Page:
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Woods Of Ypres - Against The Seasons: Cold Winter Songs From The Dead Summer Heat (7/10) - Canada - 2002/2005

Genre: Black Metal
Label: Krankenhaus Records
Playing time: 30:40
Band homepage: Woods Of Ypres


  1. Intro: The Shams Of Optimism
  2. Crossing The 45th Parallel >mp3
  3. The Sea Of Immeasurable Loss
  4. A Meeting Place And Time >mp3
  5. Awaiting The Inevitable
Woods Of Ypres - Against The Seasons: Cold Winter Songs From The Dead Summer Heat

“Against The Seasons: Cold Winter Songs From The Dead Summer Heat” is the pretentious title of the first demo of WOODS OF YPRES, the now famous Canadian Melo-Black band. Originally released in 2002, what I got in my hands is the 2005 re-release through Krankenhaus Records and also my first contact with their music.


I lost some of the interest I had for checking WOODS OF YPRES when I read that they were some kind of Canadian DIMMU BORGIR, because I had never really liked a clone of the Norwegian masters, but when I listened to this album I noted that my prejudices were basically that… just prejudices.


Well, let’s say that WOODS OF YPRES play nothing but Melodic Black, but the comparison with DIMMU BORGIR would be highly unfair, because while the Norsk monster build more bombastic and clean music, what we have here is highly emotional and melancholic, dense but Doomer Black Metal. This album can be rather sorrowful by times and keeping the bewitching, monotonous riffs that are used by the bands that follow the footsteps of BURZUM.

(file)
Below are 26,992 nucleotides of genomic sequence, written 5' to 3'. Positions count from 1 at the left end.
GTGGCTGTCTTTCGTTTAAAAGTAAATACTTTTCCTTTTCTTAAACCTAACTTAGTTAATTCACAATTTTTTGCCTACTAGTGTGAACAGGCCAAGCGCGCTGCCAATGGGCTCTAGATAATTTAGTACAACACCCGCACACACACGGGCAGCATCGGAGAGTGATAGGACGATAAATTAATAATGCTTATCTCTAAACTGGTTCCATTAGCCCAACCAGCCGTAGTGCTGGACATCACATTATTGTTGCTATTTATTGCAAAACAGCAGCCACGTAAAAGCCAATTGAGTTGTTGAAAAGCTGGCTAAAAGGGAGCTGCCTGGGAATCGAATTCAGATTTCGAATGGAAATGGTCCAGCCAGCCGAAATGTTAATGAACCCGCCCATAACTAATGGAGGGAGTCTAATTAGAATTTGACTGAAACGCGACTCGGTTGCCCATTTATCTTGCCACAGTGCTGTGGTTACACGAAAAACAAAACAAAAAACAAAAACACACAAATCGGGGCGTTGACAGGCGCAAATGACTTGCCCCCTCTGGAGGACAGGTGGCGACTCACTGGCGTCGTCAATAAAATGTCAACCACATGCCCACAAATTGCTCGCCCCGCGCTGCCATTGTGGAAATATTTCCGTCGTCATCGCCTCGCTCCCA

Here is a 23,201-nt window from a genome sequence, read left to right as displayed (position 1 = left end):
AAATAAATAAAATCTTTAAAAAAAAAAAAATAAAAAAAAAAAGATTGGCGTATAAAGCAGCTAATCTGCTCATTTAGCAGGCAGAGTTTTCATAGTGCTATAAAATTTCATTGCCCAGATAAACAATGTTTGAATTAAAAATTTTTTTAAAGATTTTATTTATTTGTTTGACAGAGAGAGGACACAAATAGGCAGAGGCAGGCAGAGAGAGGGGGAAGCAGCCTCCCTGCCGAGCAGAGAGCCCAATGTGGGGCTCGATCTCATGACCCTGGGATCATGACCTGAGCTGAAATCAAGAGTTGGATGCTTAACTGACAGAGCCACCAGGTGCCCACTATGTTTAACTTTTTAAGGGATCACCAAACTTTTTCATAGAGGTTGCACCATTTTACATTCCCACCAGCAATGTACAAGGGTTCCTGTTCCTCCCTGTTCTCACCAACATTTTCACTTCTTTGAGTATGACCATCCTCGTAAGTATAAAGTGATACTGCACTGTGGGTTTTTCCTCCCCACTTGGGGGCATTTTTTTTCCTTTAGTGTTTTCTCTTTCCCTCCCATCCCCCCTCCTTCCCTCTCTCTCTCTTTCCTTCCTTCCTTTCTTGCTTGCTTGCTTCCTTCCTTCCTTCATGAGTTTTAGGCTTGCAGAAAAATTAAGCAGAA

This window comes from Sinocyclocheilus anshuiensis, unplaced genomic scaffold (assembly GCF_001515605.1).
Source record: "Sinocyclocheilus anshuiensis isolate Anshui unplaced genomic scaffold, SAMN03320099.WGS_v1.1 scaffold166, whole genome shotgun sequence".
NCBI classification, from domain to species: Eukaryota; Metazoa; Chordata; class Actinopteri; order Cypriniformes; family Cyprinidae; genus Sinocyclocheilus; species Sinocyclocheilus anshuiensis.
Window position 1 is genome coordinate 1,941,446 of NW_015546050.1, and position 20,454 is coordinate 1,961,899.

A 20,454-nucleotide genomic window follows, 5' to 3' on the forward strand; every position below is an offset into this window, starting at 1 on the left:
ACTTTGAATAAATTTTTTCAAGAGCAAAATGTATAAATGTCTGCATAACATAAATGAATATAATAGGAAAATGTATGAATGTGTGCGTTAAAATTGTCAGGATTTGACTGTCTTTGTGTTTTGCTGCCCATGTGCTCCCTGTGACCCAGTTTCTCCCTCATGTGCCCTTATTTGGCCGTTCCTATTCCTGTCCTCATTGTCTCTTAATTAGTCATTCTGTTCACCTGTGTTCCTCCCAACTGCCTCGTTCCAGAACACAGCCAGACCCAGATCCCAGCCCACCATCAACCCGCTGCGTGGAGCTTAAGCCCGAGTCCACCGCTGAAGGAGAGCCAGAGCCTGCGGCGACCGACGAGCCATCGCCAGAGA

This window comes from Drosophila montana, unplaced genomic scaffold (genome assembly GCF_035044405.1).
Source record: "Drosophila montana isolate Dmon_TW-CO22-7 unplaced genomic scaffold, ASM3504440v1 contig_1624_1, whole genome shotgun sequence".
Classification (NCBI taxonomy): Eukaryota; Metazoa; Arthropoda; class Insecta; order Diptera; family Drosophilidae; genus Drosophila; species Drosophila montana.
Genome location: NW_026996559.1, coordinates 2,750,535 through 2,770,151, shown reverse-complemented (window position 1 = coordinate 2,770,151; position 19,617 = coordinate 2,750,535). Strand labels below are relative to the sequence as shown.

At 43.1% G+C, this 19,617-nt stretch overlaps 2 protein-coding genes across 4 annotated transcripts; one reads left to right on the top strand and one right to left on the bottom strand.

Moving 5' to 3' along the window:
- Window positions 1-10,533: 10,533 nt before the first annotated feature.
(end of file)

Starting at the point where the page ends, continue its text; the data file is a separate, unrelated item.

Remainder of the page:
The growling is good, but the vocals turn rather shallow when clean. WOODS OF YPRES use a lot the game between harsh vocals and some mellow choral parts, where is notable the influence of EMPYRIUM. Just like the before mentioned band, these Canadians play a lot with subtle elements and care for beauty in their music, specially by the voice, creating a pretty thrilling ambient.


“Against The Seasons” is not a groundbreaking release, but certainly one of the good demos I had heard in Black Metal. Passionate yet rude, touching but underdeveloped and with a fresh, natural spirit that really embraces. The main problems I see are related to the sound, as drums are much louder than I would like and vocals seem to be too suffocated, but there is certainly potential with songwriting. (Online April 25, 2006)

Daniel Barros

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